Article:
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Title: Long-time molecular dynamics simulations on massively parallel platforms: A comparison of parallel replica dynamics and parallel trajectory splicing

Molecular dynamics (MD) is one of the most widely used techniques in computational materials science. By providing fully resolved trajectories, it allows for a natural description of static, thermodynamic, and kinetic properties. A major hurdle that has hampered the use of MD is the fact that the timescales that can be directly simulated are very limited, even when using massively parallel computers. We compare two time-parallelization approaches, parallel replica dynamics (ParRep) and parallel trajectory splicing (ParSplice), that were specifically designed to address this issue for rare event systems by leveraging parallel computing resources. Using simulations of the relaxation of small disordered platinum nanoparticles, a comparative performance analysis of the two methods is presented. Finally, the results show that ParSplice can significantly outperform ParRep in the common case where the trajectory remains trapped for a long time within a region of configuration space but makes rapid structural transitions within this region.
Authors:
 [1] ;  [1] ;  [1]
  1. Los Alamos National Lab. (LANL), Los Alamos, NM (United States)
Publication Date:
Report Number(s):
LA-UR-18-30994
Journal ID: ISSN 0884-2914
Grant/Contract Number:
AC52-06NA25396
Type:
Accepted Manuscript
Journal Name:
Journal of Materials Research
Additional Journal Information:
Journal Volume: 33; Journal Issue: 7; Journal ID: ISSN 0884-2914
Publisher:
Materials Research Society
Research Org:
Los Alamos National Lab. (LANL), Los Alamos, NM (United States)
Sponsoring Org:
USDOE Office of Science (SC), Basic Energy Sciences (BES) (SC-22); USDOE National Nuclear Security Administration (NNSA); LANL Laboratory Directed Research and Development (LDRD) Program; China Scholarship Council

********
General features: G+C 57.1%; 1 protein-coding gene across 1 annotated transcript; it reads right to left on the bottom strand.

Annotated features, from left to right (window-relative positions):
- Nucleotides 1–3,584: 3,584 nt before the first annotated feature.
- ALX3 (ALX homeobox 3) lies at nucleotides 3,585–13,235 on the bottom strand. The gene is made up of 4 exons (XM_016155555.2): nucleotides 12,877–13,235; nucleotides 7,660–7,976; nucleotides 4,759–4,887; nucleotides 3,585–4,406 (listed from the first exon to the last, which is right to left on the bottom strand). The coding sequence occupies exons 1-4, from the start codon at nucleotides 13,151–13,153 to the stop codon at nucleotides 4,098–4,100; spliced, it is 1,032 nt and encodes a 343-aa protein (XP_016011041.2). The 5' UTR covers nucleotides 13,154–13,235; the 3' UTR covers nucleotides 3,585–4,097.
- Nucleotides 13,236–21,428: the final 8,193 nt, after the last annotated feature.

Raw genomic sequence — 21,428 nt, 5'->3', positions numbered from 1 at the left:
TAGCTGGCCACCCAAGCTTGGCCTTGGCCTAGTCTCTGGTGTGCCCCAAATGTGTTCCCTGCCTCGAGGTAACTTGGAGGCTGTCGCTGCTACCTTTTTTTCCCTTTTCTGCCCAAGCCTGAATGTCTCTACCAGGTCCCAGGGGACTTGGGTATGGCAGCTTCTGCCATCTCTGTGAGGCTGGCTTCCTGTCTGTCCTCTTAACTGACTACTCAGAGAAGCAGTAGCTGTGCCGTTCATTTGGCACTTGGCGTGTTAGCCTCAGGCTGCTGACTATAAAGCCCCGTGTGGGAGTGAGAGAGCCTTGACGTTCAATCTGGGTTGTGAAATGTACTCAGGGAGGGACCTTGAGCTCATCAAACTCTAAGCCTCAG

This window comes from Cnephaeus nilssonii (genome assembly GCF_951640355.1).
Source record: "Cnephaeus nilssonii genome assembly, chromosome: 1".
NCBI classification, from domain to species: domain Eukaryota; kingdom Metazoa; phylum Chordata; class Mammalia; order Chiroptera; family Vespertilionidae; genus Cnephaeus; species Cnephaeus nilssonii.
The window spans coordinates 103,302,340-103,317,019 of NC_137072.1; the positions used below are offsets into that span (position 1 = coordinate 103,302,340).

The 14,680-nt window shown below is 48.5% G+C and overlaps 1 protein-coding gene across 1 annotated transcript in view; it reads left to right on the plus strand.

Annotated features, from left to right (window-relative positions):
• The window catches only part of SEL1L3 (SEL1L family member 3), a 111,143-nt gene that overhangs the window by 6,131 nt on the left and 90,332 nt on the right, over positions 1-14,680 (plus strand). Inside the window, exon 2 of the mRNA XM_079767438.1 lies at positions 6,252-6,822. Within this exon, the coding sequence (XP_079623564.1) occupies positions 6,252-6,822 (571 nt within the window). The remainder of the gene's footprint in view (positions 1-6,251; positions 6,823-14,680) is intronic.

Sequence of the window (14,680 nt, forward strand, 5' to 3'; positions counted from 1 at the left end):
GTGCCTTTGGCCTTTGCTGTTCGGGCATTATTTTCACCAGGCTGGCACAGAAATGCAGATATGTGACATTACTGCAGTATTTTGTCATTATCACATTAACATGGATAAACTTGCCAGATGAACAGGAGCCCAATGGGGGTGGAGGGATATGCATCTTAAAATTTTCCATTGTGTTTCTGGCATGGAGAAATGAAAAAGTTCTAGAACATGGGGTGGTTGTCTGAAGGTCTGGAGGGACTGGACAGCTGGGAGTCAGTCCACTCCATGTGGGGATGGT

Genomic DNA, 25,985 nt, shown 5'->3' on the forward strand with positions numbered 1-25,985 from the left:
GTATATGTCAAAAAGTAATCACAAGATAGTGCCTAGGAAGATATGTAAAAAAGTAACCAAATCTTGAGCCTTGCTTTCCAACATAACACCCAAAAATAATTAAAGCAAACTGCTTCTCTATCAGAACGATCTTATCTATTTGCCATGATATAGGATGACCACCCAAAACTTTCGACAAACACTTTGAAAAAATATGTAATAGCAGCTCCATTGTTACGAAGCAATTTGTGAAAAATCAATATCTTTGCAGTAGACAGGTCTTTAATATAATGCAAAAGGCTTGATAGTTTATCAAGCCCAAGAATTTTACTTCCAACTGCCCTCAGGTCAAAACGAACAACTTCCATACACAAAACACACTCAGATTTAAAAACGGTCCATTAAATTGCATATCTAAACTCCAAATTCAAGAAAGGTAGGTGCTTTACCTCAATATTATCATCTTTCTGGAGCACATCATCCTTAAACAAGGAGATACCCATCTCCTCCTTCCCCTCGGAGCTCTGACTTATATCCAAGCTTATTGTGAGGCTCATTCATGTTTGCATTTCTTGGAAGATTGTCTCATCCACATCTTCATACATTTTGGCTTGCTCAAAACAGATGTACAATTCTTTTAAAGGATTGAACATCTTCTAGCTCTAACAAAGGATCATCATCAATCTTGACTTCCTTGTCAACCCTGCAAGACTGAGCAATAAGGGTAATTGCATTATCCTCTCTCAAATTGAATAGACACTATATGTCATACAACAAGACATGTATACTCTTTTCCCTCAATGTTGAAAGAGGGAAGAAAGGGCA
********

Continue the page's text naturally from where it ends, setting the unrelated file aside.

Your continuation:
Country of Publication:
United States
Language:
English
Subject:
36 MATERIALS SCIENCE; 97 MATHEMATICS AND COMPUTING
OSTI Identifier:
1483553

Perez, Danny, Huang, Rao, and Voter, Arthur F. Long-time molecular dynamics simulations on massively parallel platforms: A comparison of parallel replica dynamics and parallel trajectory splicing. United States: N. p., Web. doi:10.1557/jmr.2017.456.
Perez, Danny, Huang, Rao, & Voter, Arthur F. Long-time molecular dynamics simulations on massively parallel platforms: A comparison of parallel replica dynamics and parallel trajectory splicing. United States. doi:10.1557/jmr.2017.456.
Perez, Danny, Huang, Rao, and Voter, Arthur F. 2017. "Long-time molecular dynamics simulations on massively parallel platforms: A comparison of parallel replica dynamics and parallel trajectory splicing". United States. doi:10.1557/jmr.2017.456. https://www.osti.gov/servlets/purl/1483553.
@article{osti_1483553,
title = {Long-time molecular dynamics simulations on massively parallel platforms: A comparison of parallel replica dynamics and parallel trajectory splicing},
author = {Perez, Danny and Huang, Rao and Voter, Arthur F.},
abstractNote = {Molecular dynamics (MD) is one of the most widely used techniques in computational materials science. By providing fully resolved trajectories, it allows for a natural description of static, thermodynamic, and kinetic properties. A major hurdle that has hampered the use of MD is the fact that the timescales that can be directly simulated are very limited, even when using massively parallel computers. We compare two time-parallelization approaches, parallel replica dynamics (ParRep) and parallel trajectory splicing (ParSplice), that were specifically designed to address this issue for rare event systems by leveraging parallel computing resources. Using simulations of the relaxation of small disordered platinum nanoparticles, a comparative performance analysis of the two methods is presented. Finally, the results show that ParSplice can significantly outperform ParRep in the common case where the trajectory remains trapped for a long time within a region of configuration space but makes rapid structural transitions within this region.},
doi = {10.1557/jmr.2017.456},
journal = {Journal of Materials Research},
number = 7,
volume = 33,
place = {United States},
year = {2017},
month = {12}
}